Academic journal article Attention, Perception and Psychophysics

Response Inhibition during Perceptual Decision Making in Humans and Macaques

Academic journal article Attention, Perception and Psychophysics

Response Inhibition during Perceptual Decision Making in Humans and Macaques

Article excerpt

Published online: 5 December 2013

© Psychonomic Society, Inc. 2013

Abstract Response inhibition in stop signal tasks has been explained as the outcome of a race between GO and STOP processes (e.g., Logan, 1981). Response choice in two-alternative perceptual categorization tasks has been explained as the outcome of an accumulation of evidence for the alternative responses. To begin unifying these two powerful investigation frameworks, we obtained data from humans and macaque monkeys performing a stop signal task with responses guided by perceptual categorization and variable degrees of difficulty, ranging from low to high accuracy. Comparable results across species reinforced the validity of this animal model. Response times and errors increased with categorization difficulty. The probability of failing to inhibit responses on stop signal trials increased with stop signal delay, and the response times for failed stop signal trials were shorter than those for trials with no stop signal. Thus, the Logan race model could be applied to estimate the duration of the stopping process. We found that the duration of the STOP process did not vary across a wide range of discrimination accuracies. This is consistent with the functional, and possibly mechanistic, independence of choice and inhibition mechanisms.

Keywords Decision making · Inhibition · Eyemovements

The goal of this study was to investigate whether the mecha- nisms responsible for choosing responses share resources with or are independent from the mechanisms responsible for inhibiting responses. To do so, we designed a paradigm that unifies two major approaches employed in the cognitive sci- ences to study how we choose among alternative responses and how we inhibit responses. The findings provide evidence that perceptual choice and response inhibition are independent processes, and they establish a foundation to develop cogni- tive models and neurophysiological recordings within the well-understood visual saccadic system.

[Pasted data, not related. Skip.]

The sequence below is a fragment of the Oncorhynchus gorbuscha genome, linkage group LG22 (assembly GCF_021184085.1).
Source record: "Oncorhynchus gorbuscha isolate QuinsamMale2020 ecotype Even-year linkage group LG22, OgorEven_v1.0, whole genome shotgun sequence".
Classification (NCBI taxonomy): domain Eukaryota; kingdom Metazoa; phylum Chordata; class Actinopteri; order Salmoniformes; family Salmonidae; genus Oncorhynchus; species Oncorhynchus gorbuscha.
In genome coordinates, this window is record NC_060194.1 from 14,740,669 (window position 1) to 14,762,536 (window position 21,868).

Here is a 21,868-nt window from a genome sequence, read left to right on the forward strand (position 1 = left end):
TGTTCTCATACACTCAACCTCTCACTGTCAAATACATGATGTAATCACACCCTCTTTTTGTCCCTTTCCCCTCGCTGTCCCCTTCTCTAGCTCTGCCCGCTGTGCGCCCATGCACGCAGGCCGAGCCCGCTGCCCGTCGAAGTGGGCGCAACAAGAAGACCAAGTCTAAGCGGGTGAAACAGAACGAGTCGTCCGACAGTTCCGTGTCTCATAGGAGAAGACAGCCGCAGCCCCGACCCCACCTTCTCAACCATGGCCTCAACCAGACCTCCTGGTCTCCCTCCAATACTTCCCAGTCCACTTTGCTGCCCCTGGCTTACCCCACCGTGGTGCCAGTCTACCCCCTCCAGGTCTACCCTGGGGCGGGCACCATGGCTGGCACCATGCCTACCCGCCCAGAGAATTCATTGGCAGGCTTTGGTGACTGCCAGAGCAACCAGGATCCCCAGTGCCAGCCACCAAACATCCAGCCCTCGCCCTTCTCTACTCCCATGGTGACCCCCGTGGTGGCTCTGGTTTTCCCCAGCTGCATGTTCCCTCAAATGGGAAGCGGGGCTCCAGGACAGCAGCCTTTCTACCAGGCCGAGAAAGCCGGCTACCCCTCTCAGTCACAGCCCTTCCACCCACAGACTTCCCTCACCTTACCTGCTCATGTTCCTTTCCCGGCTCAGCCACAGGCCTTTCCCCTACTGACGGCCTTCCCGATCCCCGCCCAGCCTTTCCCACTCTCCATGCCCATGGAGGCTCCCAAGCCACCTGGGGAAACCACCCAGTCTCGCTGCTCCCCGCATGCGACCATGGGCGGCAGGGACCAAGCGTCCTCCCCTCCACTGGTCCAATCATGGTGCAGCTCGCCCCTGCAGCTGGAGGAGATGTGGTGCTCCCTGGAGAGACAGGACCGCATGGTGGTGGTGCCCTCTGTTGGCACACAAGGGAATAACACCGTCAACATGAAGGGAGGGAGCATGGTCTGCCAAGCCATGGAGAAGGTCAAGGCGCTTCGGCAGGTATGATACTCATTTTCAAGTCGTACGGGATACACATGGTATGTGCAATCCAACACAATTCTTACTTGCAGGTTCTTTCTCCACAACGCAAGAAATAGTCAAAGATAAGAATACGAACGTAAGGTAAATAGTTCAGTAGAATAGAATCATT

Perceptual categorization is usually studied using two- alternative forced choice tasks and is described by sequential- sampling models like the drift diffusion and competing- accumulator models (reviewed by Bogacz, 2007; Gold & Shadlen, 2007; Smith & Ratcliff, 2009). The premise of sequential-sampling models is that evidence about the stimulus category accumulates through repeated sampling. A categorical choice is committed when the accumulated evidence reaches a criterion. Versions of these models account well for accuracy and response times (RTs) in choice tasks.

Response inhibition is often studied using stop signal (countermanding) tasks, and the race model of response inhibi- tion describes how we initiate or withhold a prepared response (reviewed by Schall & Godlove, 2012; Verbruggen & Logan, 2009). During a stop signal task, a subject is cued to respond to a primary stimulus on each trial, but on some trials a subsequent stimulus-the stop signal-is presented, instructing the subject to withhold the response to the primary stimulus. The premise of the race model is that the outcome of stop signal trials is the result of a race between stochastically independent GO and STOP processes. If the STOP process finishes first, the response is withheld (a canceled, or signal-inhibit, trial), whereas if the GO process finishes first, the response is initiated (a noncanceled, or signal-respond, trial). The race model accounts for inhibition probabilities and RTs and allows for estimation of the stop signal reaction time (SSRT), which is the time needed to react to the stop signal by canceling the response.

Most stop signal tasks use a primary stimulus that requires a choice response. However, few studies have manipulated the perceptual discriminability of the choice stimulus, and none have done so parametrically. One human study used a primary buttonpress task that required deciding whether a visual stim- ulus appeared on the left or the right side of a display screen (Logan, 1981), and choice difficulty was varied by presenting the stimulus near or far from the center of the screen. …

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